Maybe the police suspect that you are driving while intoxicated. Or, you consented to a search, and an officer discovered potentially incriminating evidence against you. No matter the situation, Indiana drivers should know their rights. When you’re stopped by a police officer while in traffic, knowing federal and state laws for search and seizure can help you defend your rights. Our attorneys at Tanzillo Stassin & Babcock, P.C. can review your case at a consultation.
What Is Search and Seizure?
Search and seizure is a legal term referring to an examination of someone’s property by a law officer. A search and seizure is completed to gather evidence when authorities believe that an individual may have committed a crime. Laws restrict when and how a search and seizure can be done.
An officer demanding to search your vehicle without explanation can be understandably frightening. You should discuss the incident with an attorney to discern whether your rights may have been violated.
Vehicle Searches in Indiana: What’s Legal?
Many people turn to our attorneys at Tanzillo Stassin & Babcock with questions about Indiana’s search and seizure laws. No matter the reason they were stopped, there are plenty of questions regarding the search’s legality and if evidence gathered in the search can be suppressed.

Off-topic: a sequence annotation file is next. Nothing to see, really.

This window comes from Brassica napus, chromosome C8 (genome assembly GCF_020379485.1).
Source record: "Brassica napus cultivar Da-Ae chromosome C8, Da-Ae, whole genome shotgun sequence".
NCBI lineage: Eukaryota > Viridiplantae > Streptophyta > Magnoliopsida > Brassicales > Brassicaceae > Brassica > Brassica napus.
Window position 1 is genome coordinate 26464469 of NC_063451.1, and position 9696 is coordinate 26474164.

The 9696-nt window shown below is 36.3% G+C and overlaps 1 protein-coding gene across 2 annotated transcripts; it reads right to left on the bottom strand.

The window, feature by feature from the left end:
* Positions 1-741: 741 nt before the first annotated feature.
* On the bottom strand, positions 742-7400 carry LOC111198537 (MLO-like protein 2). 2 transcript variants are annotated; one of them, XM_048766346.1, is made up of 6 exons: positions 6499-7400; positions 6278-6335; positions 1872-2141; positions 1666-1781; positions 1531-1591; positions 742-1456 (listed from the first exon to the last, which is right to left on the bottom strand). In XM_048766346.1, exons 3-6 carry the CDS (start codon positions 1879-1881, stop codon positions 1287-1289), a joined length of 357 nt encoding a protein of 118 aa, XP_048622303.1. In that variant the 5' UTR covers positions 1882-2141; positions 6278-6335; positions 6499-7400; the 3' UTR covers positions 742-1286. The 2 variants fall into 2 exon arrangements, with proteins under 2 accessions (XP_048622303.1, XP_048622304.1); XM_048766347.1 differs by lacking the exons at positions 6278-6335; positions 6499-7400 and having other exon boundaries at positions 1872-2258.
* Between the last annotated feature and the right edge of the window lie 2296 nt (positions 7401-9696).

In most cases, police must acquire a warrant to search a person or property. However, there are certain exceptions to be aware of, including the plain view exception and its extension, the plain smell exception. This provision grants officers reasonable cause to believe you possess marijuana if they smell it, which allows them to search your vehicle for containers of marijuana. Additionally, if the officer finds evidence of another possible crime that is visible during the search, that evidence may also be used.
It isn’t unusual for law enforcement to include in the police report that they smelled burnt or raw marijuana based on their training and used that to search the vehicle. Whether the smell was truly obvious is a problem that the court would need to address in a suppression hearing.
Contenting to Vehicle Searches
Officers can also search a car for marijuana and other drugs is by receiving consent from the driver. The officer can request to search the vehicle if the driver is already stopped for a traffic violation. Even if the driver grants consent, he or she may still refuse consent to search the trunk or a closed box. This refusal is not grounds for the officer to obtain a warrant. Furthermore, if the person is in custody, the officer needs to inform that individual of their Pirtle Rights, which state that consent is voluntary and that they have a right to an attorney.
Contact a Dyer Criminal Defense Attorney Today
In Indiana, there are certain laws outlining vehicular search and seizure, and it’s important to understand how these laws impact your rights if you are pulled over for a search. If you recently underwent a search and seizure, call an attorney at the soonest opportunity. Tanzillo Stassin & Babcock, P.C. are available for an initial consultation to discuss your case.